Coen, Lynch Share Cannes Prize

(CANNES, France) — A pony-tailed Antonio Banderas and his wife, Melanie Griffith, presented the Palme D'Or (the Cannes Film Festival's top prize) Sunday to Italy's Nanni Moretti for The Son's Room, a wrenching study of a family devastated by a son's death. Moretti wrote, directed, and starred in the film.

The awards also proved to be a welcome triumph for two Americans: David Lynch and Joel Coen, who tied for the best director prize. Coen's The Man Who Wasn't There opens this fall, while Lynch's Mulholland Drive (which was originally an ABC pilot) has yet to finalize an American distribution deal.

The most honored film at Cannes, The Piano Teacher, is a tale of a woman's descent into madness that earned Isabelle Huppert her third best actress prize at Cannes. Benoit Magimel (Juliette Binoche's companion) garnered his first best actor award for the film, while the movie's Austrian writer-director, Michael Haneke, took home the Grand Prix (the runner-up prize) — which Life Is Beautiful also won at Cannes before going on to get an Oscar nomination for Best Picture.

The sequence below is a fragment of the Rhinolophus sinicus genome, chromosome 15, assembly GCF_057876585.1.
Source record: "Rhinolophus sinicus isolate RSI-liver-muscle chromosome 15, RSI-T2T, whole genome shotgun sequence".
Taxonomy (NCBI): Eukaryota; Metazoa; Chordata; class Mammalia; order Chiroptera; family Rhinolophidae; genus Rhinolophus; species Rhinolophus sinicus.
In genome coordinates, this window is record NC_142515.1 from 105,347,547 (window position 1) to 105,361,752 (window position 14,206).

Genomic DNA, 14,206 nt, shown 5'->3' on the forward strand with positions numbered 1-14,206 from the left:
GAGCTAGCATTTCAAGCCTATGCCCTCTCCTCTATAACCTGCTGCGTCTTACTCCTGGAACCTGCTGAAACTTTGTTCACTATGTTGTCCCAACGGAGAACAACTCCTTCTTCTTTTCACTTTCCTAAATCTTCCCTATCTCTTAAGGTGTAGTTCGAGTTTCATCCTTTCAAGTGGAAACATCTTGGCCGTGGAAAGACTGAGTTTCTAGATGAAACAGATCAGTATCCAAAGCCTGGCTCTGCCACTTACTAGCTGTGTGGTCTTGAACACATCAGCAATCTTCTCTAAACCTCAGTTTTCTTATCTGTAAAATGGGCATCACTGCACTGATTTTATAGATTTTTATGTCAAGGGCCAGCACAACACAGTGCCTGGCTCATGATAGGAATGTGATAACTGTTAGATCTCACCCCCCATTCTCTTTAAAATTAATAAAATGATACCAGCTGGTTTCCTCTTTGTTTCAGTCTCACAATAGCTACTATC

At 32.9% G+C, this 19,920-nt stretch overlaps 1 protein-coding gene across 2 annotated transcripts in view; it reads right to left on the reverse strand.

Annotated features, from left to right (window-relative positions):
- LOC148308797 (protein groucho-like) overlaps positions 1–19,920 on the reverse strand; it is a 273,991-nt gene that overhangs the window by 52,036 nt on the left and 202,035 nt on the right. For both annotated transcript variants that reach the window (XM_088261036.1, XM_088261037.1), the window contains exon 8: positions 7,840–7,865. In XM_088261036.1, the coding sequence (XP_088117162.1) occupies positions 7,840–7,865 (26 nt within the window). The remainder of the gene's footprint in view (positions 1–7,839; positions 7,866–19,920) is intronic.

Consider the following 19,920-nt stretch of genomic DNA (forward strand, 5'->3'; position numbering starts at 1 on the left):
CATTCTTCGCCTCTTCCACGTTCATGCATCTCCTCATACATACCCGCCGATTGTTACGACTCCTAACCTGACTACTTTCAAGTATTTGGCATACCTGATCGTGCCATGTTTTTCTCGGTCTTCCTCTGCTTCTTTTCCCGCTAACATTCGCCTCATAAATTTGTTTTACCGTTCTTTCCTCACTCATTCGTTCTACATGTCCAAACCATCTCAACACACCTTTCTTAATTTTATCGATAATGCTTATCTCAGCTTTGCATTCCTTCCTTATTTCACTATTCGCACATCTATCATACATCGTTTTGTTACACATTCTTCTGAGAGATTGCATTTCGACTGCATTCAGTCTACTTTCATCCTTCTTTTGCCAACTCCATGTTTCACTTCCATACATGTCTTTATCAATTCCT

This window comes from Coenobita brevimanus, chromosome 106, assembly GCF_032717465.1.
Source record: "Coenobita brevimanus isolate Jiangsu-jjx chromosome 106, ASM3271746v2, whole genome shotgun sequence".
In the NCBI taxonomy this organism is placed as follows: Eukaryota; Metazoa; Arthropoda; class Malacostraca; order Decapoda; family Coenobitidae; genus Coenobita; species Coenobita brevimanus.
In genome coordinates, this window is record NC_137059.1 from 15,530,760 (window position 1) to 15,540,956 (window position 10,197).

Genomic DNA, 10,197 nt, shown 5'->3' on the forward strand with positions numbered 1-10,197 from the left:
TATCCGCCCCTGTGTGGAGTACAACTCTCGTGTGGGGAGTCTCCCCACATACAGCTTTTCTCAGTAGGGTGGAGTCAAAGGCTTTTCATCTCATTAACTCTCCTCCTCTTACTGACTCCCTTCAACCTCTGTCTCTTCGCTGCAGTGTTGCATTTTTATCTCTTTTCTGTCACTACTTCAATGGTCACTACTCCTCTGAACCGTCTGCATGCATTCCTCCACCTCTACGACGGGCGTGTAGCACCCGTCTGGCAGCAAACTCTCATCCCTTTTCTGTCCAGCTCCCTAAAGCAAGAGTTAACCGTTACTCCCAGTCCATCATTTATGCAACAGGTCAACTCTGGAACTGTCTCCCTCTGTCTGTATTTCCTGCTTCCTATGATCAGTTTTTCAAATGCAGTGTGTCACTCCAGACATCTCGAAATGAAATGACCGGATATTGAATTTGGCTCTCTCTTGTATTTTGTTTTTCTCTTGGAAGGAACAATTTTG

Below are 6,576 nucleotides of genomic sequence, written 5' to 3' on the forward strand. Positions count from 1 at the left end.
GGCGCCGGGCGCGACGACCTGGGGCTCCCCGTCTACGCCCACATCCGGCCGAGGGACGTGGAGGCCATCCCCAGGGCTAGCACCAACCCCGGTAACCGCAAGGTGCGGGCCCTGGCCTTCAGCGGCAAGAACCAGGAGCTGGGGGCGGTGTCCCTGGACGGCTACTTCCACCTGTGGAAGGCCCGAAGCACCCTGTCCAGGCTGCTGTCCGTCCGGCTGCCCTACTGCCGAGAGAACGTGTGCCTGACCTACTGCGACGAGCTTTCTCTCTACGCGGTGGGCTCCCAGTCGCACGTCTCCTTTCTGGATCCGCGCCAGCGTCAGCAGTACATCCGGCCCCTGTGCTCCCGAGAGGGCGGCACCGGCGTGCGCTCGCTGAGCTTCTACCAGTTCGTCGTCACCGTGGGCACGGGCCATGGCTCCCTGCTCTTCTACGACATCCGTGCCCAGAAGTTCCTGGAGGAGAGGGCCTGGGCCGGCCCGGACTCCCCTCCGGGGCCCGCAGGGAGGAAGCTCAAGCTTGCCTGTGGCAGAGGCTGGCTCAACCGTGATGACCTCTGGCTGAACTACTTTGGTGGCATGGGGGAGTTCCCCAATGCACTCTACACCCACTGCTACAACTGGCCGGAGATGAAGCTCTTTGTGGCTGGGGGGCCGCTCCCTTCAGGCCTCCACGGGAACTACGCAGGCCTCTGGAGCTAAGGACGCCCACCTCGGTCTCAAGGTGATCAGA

Critics had complained that this year's slate of 22 competition films was unimpressive, despite entries from around the globe and the festival's glitzy opening with Moulin Rouge and its high-profile star, Nicole Kidman. For some, Cannes was distinctly lacking in star power, a situation many attributed to the possibility of an actors' strike come July 1.

Stars did, however, turn out for the closing ceremonies. A six-months-pregnant Jodie Foster, who looked sensational in an Armani jacket and slacks, presented the best director prize in flawless French. Model-actress Milla Jovovich presented the best actor award, while Nick Nolte, who is filming Neil Jordan's Double Down in nearby Nice, dropped in to catch the festivities.